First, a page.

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Southern Pacific Steam Power

Pictures on these pages are N scale models of the Southern Pacific Steam Locomotives I have.
Prototype basic historic informations are desumed from sources listed above.
If some of you found errors or have additional informations,
please contact me via e-mail, and I will provide page update and credits.

Last upd. Nov-2009

Mk-5 and MK-6 Class Mikado 2-8-2
MK-5 #3241 (Key Import)
MK-6 #3251 (Key Import)
MK-5 #786 (Model Power, in fact an USSRA model )

The above "digest" of the Espee Mikado's story is copied from the internal sheet
in the Key Import box of my models. ( )

- If you want download the original scan, click here left on the PDF symbol.

Most of the Southern Pacific 2-8-2 Mikado locomotives were based upon a design created when the road was under common management with the Union Pacific and other Harriman managed rail­roads.
The Class MK-5 and MK-6 locomotives, although built later than Southern Pacific's first Mikados, were also based on the Harriman designs.
The first MK-5's were built for the Texas & New Orleans lines in April 1913 as numbers 750-774.
Numbers 3236-3249 followed, also from Baldwin, the next month.
In November and December 1914 Lima built MK-6 numbers 3250-3269 which were similar in most respects to the MK-5's.
In October 1914 Baldwin built another MK-5, number 3270, which was exhibited in San Francisco at the Panama Pacific Exposition of 1915.
In 1916 more MK-5's were built for the Texas lines as numbers 775-794, being built by ALCO-Brooks.
In 1917 two MK-5's were built for subsidiary Arizona Eastern by Lima as numbers 906-907.
When the Arizona Eastern was absorbed in 1924, numbers 3236-3240 were renumbered to 3271-3275 and the two Arizona Eastern locomotives became Southern Pacific 3276-3277.
The need for more 2-8-2's on the Texas lines led to the Houston and Algiers (New Orleans) shops building T&NO numbers 738-749 from 1919 to 1921.
After 1924 the MK-5's were numbered 3241-3249, 3270­3277 and (T&NO) 738-794 while the MK-6's were numbers 3250-3269 on the Pacific Lines.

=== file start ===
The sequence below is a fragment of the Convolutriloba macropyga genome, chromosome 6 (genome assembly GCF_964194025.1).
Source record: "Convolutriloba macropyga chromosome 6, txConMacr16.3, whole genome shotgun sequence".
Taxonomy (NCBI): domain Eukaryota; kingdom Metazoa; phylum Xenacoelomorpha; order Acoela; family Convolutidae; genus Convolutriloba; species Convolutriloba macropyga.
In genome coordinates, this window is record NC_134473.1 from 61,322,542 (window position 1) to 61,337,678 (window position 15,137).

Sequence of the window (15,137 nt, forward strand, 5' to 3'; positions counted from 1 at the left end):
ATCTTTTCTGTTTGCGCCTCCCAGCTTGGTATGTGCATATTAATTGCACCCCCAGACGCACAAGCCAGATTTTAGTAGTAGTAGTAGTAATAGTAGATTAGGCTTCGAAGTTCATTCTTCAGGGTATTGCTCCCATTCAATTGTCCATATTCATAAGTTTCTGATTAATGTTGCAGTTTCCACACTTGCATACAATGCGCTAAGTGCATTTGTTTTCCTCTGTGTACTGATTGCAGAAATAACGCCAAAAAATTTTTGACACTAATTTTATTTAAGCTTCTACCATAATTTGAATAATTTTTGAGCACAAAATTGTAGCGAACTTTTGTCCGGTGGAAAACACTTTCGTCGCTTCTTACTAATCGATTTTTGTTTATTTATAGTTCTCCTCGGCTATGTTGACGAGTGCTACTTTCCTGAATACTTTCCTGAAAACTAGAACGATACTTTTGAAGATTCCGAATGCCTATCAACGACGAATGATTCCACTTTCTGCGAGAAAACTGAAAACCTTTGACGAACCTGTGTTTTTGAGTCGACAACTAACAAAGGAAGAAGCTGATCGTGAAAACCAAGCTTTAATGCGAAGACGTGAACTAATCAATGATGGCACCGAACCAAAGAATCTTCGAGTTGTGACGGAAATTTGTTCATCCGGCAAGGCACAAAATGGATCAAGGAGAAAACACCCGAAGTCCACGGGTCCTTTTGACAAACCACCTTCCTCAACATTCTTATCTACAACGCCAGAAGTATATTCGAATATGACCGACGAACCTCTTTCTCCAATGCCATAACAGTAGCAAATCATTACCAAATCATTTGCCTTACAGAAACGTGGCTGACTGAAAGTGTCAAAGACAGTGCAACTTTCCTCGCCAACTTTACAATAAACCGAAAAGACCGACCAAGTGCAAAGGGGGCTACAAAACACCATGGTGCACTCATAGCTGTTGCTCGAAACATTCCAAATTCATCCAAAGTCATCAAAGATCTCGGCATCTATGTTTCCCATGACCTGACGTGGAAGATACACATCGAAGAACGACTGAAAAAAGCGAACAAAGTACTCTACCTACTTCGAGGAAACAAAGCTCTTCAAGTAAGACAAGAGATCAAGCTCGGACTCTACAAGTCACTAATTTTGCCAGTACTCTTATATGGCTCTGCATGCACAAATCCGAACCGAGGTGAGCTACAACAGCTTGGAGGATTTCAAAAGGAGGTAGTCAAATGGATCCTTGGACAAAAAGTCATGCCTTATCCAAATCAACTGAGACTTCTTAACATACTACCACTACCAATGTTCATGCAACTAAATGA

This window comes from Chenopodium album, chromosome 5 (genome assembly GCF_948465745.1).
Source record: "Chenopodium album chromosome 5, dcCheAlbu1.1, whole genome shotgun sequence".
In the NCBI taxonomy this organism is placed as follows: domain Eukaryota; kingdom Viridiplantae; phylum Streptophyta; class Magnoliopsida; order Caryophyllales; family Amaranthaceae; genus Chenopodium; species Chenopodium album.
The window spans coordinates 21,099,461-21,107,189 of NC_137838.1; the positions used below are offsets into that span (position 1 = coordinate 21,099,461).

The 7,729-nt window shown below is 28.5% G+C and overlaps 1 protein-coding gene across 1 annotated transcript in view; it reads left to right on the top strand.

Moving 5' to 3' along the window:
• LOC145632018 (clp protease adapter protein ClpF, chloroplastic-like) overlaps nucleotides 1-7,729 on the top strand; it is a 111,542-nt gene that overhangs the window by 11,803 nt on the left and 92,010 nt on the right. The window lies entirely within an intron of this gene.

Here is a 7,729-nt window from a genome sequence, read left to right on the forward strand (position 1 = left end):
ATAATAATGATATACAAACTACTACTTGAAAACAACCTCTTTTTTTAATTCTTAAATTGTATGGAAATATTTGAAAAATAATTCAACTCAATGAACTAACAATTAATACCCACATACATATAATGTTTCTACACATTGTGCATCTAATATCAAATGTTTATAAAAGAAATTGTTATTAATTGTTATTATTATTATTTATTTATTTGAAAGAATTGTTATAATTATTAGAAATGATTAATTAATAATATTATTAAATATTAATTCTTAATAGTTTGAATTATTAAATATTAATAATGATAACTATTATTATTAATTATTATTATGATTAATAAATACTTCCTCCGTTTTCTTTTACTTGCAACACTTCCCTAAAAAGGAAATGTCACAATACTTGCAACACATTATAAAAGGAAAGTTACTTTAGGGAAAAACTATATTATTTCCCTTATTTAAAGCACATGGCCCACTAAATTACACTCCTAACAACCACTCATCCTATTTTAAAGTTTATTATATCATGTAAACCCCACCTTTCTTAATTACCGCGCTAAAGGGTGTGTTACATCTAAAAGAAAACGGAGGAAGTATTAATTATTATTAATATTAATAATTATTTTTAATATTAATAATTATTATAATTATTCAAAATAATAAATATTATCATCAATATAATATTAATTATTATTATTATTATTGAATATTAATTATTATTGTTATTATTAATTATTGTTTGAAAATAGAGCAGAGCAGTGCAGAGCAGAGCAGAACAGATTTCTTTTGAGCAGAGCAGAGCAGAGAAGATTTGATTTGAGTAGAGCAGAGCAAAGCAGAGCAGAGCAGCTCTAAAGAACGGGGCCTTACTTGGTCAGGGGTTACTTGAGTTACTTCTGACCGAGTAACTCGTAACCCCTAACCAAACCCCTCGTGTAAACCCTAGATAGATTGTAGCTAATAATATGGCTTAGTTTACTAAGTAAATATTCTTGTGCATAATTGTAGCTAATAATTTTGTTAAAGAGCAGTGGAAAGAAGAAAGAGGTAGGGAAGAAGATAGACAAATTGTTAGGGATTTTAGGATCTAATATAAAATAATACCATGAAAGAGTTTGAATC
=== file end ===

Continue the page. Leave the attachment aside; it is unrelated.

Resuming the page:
As built the MK-5 and MK-6 locomotives were oil burners.
Numbers 3251, 3252, 3254 and 3255 were converted to coal burners for use on the New Mexico and Rio Grande Divisions. They were later converted back to oil.

As the engines were built before the cast steel trailing truck became common, all were equipped with the fabricated Hodges trailing truck.

When new the 2-8-2's had rectangular tenders of the 90-R class.
In the 1920's and 1930's the Southern Pacific performed a number of upgrades and rebuildings to these engines.
Many received feed­water heaters.
Numbers 3269 and 3270 even received the rare (for Southern Pacific) Elesco tank type heater.
Most of the feedwater heaters were removed in later years.
Most received Class 90-C cylindrical or Vanderbuilt type tenders.

As built the MK-5 and MK-6 locomotives had extended smoke boxes, these were shortened in the late 1920's.

The MK-5 and MK-6 classes were primarily freight power.
They could generate more steam because of larger fireboxes than the 2-8-0's, so were used far fast and heavy freights on the more level sections of the railroad.
The 2-8-2's were also used as helpers, in work service and occasionally in passenger service. Use in passenger service was irregular, but during World War Two they were used to pull troop trains and held down a regular assignment pulling the Dunsmuir-Grants Pass connecting train.
In the later days of steam the engines tended to be concentrated along the Coast Line, in the San Joaquin Valley and in Oregon on the Pacific Lines, and on the main lines in Louisiana and Eastern Texas on the T&NO.
Their steaming ability made them very useful in mainline work, where they could run quickly far the nearest siding with their freight locals and work trains to clear the more important passenger and freight trains.
They continued in this service right to the end of steam on the Southern Pacific.

Most of the MK-5 and MK-6 locomotives were disposed of in the mid-1950's, particularly during 1953-1955 when a majority were sold far scrap.
Lima 3251, however, remained serviceable until 1959 when it was removed from the roster and sold far scrap.
As the last run of any kind of Southern Pacific steam locomotives had taken place in 1958, the MK-6 was one of the last survivors of this form of motive power on the railroad.
Texas & New Orleans number 786 was donated to Austin, Texas for display and has since been restored to operating condition in 1992

Source for classification and historical info used

On Line References :

OFF Line References ( sometimes called "Books" ) :

  • A Century of SP Steam Locomotives - Guy L. Dunscomb
  • Southern Pacific Steam Pictorial - Guy l.Dunscomb, Donald K.Dunscomb, Robert A.Pecotich Vol.1 & Vol.2
  • SP Co. Steam Locomotive Compendium - Diebert & Strapac
  • Steam Locomotives Cyclopedia- Vol.1- Model railroader - Linn H.Westcott
  • Southern Pacific Mikado 2-8-2 Pictorial Volume 5 - Duane Karam Jr. & Jeff Ainsworth - Monte Vista Publishing
  • Southern Pacific Mikado 2-8-2 Pictorial Volume 29 - Jeff Ainsworth - Monte Vista Publishing

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